A common misconception when you accept a waitlist invitation is that you don’t have to fulfill any of the tasks in the “Prepare for Peace Corps Service” email and you can put off tackling items in the checklist until you are activated from the waitlist. This is not true – not following these guidelines will affect your candidacy for that program and may even result in the withdrawal of your application. When you accept a waitlist invitation, you are making a commitment to be ready to serve by the departure date and this entails accomplishing all tasks by the stated deadlines.
If and when the time calls for it, you must be ready to go and receiving clearance for departure takes time. For instance, passing the legal background check usually takes three months from fingerprint submission. Depending on your unique health history, your personal set of tasks outlined by the Office of Medical Services will require planning for doctor’s appointments and sufficient time for these forms to be submitted and reviewed by OMS. Follow-up appointments may be requested, then a second submission and another OMS review will be necessary.
So let’s say you accepted a waitlist invitation for a program in fictional Zomba, which departs August 2016. As the placement specialist for this country, I will revisit the original invitee roster in July to review who is medically and legally cleared to go. It is only in this review that I find out about the handful of non-waitlist invitees who for some reason did not receive those clearances and will not be able to leave for Zomba. This is when I will also see who in the waitlist is ready to fill these spots. Therefore, following this same example, when I call you – the waitlist invitee – you should be medically and legally cleared because you submitted all the necessary forms weeks ago.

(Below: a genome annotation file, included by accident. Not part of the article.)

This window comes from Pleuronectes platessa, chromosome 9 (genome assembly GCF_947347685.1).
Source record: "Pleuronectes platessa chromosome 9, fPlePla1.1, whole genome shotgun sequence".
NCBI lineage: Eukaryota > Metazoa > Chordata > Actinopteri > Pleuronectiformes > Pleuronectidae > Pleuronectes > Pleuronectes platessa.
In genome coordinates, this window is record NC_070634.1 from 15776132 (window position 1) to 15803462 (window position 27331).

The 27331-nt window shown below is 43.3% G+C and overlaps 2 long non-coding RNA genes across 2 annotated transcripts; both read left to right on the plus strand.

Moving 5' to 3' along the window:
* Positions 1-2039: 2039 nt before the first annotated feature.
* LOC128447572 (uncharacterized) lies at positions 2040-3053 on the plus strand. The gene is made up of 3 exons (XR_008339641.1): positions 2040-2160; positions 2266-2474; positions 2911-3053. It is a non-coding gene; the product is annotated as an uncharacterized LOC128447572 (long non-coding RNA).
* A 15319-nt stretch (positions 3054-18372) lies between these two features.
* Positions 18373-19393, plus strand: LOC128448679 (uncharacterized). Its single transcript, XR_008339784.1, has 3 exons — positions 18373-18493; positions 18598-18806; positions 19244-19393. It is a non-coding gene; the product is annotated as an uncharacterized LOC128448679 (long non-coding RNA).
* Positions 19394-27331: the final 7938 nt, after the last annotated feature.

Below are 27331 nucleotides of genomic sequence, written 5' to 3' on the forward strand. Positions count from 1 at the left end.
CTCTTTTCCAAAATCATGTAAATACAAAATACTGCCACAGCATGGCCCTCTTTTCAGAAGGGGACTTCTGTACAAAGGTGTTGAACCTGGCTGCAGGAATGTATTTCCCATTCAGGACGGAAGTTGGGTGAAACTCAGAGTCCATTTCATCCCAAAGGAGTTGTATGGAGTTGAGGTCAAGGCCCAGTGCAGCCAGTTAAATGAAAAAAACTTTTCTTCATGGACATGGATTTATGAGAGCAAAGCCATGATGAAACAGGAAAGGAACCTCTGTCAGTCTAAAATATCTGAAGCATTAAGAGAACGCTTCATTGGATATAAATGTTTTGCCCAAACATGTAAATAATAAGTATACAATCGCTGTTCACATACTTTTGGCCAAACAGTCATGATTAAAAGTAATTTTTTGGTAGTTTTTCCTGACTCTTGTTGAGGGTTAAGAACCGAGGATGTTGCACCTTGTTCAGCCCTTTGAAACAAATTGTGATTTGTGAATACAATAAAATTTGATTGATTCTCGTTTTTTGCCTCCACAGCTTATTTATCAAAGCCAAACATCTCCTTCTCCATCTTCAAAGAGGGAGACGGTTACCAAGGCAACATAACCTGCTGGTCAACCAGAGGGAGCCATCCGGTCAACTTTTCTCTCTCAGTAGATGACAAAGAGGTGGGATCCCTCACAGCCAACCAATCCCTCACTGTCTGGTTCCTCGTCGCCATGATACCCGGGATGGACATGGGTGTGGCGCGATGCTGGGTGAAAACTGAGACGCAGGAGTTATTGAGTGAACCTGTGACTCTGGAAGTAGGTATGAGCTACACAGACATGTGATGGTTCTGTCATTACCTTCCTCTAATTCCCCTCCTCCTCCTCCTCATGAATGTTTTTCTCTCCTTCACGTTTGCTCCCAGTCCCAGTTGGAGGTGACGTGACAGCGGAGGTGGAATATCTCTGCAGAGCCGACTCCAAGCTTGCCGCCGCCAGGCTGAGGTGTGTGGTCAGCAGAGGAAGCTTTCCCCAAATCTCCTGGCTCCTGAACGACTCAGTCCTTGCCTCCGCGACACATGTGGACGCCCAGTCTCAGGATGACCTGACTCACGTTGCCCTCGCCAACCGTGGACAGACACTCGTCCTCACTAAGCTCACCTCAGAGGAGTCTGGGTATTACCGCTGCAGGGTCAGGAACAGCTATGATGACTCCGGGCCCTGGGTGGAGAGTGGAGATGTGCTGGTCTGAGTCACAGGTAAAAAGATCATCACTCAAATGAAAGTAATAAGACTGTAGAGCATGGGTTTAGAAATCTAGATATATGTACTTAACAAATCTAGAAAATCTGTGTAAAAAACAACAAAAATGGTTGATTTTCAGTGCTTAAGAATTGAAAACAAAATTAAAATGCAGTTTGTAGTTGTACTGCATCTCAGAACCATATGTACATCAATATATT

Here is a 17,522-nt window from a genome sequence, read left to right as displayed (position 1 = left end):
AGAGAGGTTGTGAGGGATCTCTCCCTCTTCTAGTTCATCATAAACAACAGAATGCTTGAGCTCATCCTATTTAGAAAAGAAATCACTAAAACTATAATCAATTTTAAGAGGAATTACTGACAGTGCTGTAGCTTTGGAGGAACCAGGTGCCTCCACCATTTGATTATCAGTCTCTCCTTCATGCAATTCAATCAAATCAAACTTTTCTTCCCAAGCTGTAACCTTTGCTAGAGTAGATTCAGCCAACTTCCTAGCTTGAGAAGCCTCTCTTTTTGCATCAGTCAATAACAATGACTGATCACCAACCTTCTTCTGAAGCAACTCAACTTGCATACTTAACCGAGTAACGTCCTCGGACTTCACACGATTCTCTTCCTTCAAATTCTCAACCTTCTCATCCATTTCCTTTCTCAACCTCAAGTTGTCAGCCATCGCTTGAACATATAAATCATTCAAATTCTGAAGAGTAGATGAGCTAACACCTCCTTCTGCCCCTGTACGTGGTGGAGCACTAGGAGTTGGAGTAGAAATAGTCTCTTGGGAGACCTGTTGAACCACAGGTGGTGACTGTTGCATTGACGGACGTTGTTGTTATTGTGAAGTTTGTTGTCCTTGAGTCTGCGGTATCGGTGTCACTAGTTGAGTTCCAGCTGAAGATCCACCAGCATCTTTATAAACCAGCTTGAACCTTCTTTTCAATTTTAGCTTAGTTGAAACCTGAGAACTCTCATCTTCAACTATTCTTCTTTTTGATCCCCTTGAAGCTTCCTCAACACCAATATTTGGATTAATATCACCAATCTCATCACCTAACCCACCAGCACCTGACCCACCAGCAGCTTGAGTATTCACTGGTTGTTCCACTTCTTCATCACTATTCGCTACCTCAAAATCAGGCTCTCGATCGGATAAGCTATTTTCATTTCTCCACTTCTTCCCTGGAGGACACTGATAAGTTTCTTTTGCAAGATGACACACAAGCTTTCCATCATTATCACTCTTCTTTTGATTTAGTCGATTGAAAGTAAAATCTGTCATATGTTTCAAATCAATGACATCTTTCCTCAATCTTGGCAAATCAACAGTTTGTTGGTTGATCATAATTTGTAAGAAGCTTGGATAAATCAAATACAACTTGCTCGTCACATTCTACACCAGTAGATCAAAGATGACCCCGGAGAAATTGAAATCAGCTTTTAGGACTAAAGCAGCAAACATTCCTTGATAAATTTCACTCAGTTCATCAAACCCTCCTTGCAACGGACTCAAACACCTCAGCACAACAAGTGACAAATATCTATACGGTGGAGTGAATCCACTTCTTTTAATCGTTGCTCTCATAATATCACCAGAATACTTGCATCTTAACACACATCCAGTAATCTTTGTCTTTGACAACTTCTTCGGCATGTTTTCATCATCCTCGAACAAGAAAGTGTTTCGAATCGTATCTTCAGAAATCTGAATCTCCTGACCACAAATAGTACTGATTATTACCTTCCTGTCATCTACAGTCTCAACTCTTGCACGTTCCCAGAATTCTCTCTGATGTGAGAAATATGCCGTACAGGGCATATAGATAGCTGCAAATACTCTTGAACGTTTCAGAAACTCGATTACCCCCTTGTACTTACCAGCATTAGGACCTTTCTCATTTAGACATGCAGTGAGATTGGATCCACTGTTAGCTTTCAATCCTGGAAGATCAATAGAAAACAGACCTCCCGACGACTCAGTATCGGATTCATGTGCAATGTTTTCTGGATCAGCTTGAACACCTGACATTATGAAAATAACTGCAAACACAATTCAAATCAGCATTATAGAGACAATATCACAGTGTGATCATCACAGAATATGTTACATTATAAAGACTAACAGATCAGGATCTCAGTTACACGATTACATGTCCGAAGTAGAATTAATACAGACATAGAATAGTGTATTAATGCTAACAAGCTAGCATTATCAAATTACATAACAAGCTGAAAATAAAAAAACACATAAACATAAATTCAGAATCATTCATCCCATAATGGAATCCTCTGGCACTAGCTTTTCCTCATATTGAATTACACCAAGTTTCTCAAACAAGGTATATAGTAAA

This imaginary timeline is a real scenario as often final decisions about waitlist invitees are not made until approximately five weeks prior to the departure date. In fact, one common reason a waitlist candidate is activated is because an actual invitee did not receive clearance for service five weeks prior to the departure date.
So if there’s a lesson in all this, it’s this: To maximize your chances of serving, don’t slack on your pre-departure checklist! The benefits are varied:
- If a spot opens up, you can fill it because you’re already cleared for service.
- If you are unable to be activated for that class and expressed an interest in serving anywhere, you may have another invitation possibility for a program that needs your skills and is also departing soon.
- If you did not receive an invitation for service and you choose to reapply, you will already have many documents on file that may not expire for another year and could save you time should you be invited this second time around.
Fulfilling all those tasks also speaks to your commitment to service and this is something Peace Corps and the placement office strongly value.
Mariana Andrade-Bejarano is a returned Peace Corps Volunteer who served in Madagascar from 2011-13. She is a proud Patriot, having attended George Mason University for her undergraduate studies, and now calls Washington, D.C. and Falls Church, Va. her home after multiple travels post-service. This article was originally posted on the Peace Corps Passport blog.